We never go out on 14th February either. In the past I have ventured out and found the restaurants crowded, the tables too close together and the service slow. So instead DJ cooks a romantic dinner at home, and occasionally we go out for a meal out a week or so later which feels more romantic.

When you’re single, Valentine’s can be a drag – smooching couples seem to be everywhere exchanging lavish gifts and sickeningly showy displays of affection. I used to dread it all when I was a singleton, although at least I could rely on good old Dad to send me an ‘anonymous’ card. I remember getting very excited when I was a teenager and Dad insisted a florist’s van had delivered a single orchid for me while I was at school. I swallowed his story hook, line and sinker, wondering who the admirer could be. Of course it dawned on me later that it was Mum & Dad who’d bought the orchid, not a mystery suitor. At first I was a bit disappointed, but then I realised it was a kind thing to do and the fact it was from my parents meant more than if it had been from some creepy school boy!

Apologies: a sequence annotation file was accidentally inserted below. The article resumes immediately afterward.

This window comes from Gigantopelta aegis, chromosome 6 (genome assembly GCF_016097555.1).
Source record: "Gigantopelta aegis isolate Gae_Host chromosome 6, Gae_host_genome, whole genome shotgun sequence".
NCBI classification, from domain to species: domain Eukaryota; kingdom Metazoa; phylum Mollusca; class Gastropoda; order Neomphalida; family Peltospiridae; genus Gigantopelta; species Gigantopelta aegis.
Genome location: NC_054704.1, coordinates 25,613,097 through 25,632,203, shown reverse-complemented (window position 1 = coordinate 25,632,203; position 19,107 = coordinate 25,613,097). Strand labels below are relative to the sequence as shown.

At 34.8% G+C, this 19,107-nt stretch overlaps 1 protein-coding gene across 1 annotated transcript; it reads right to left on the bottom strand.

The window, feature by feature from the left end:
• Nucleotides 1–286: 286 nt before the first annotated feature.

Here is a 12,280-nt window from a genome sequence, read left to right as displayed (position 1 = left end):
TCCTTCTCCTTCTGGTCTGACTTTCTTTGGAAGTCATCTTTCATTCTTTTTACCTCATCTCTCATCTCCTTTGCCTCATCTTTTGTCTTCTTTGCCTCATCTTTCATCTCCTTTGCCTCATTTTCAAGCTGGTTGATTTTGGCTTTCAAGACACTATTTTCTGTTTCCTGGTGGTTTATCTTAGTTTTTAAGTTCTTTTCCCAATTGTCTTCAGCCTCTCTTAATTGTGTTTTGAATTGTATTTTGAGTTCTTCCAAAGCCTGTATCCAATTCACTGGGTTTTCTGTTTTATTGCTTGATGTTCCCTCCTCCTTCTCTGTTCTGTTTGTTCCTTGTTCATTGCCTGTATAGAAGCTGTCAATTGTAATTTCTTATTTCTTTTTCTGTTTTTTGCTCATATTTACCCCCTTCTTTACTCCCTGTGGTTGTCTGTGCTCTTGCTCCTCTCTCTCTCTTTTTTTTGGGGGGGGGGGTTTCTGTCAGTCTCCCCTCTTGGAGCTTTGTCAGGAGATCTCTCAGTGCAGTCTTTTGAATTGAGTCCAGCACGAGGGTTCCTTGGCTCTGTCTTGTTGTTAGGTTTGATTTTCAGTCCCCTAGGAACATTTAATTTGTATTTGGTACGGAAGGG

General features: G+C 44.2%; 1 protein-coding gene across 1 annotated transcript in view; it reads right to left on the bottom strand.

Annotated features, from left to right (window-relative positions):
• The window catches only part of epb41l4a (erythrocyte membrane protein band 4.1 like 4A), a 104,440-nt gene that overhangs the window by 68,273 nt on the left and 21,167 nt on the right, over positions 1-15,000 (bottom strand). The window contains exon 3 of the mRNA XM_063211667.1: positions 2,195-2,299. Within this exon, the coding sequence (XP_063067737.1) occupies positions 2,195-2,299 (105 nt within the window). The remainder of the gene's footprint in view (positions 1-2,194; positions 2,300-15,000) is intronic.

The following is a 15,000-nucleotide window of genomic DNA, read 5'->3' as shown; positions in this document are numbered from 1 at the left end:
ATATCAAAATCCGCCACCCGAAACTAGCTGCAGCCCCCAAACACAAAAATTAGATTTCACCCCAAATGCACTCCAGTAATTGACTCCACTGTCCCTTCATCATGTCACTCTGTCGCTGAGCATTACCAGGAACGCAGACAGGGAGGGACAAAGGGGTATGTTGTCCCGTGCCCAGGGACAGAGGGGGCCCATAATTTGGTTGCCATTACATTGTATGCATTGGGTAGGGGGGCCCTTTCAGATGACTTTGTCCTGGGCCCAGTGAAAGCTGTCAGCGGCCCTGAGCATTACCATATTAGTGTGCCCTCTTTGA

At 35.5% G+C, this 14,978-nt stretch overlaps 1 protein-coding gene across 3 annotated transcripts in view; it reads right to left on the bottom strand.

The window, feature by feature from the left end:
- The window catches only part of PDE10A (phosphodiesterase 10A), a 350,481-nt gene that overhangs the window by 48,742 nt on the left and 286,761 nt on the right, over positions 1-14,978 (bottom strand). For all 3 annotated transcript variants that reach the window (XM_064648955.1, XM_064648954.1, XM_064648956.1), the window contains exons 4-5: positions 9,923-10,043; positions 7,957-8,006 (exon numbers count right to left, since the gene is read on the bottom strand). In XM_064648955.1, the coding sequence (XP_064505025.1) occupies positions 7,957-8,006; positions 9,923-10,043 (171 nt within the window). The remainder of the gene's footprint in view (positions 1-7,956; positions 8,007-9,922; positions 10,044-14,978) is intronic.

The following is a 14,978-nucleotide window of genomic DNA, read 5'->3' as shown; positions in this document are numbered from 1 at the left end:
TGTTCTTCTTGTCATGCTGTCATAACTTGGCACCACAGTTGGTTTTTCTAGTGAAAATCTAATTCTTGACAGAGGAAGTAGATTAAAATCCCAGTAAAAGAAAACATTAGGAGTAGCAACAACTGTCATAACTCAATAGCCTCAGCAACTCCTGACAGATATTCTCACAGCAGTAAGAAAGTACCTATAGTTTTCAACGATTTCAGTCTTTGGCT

Will you be defying the credit crunch and celebrating Valentine’s Day in style? Or are you a devotee of St Skeletor’s Day?

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7 Responses to Do you dread Valentine’s day?

  1. Christine says:

    Valentine\’s Day has become another commercialised event like Easter and Christmas – another seasonal giftmas day without meaning to part the consumer from dosh. I\’m very cynical aren\’t I? But then I\’m out of shopping for any major festival on the grounds of no money, the seasonal offerings are mainly badly designed tat that won\’t last and usually if kept just make for more dusting. I don\’t have a problem with buying a member of the family a new kettle or ironing board for a birthday present or for Christmas if the last one is bust. But buying into the idea of spending money on something just for keeping the shops in business is not my idea of the way to go.

  2. piper says:

    Christine! I thought buying irons boards as a present was the sort of thing men do to wind their wives up! I think I\’d rather get nothing than an ironing board, but then I hate ironing! Agree with you on the commercialisation front though. Can\’t see why people can\’t still celebrate Valentine\’s or any other festival just by making something nice or just exchanging a cheap or homemade card.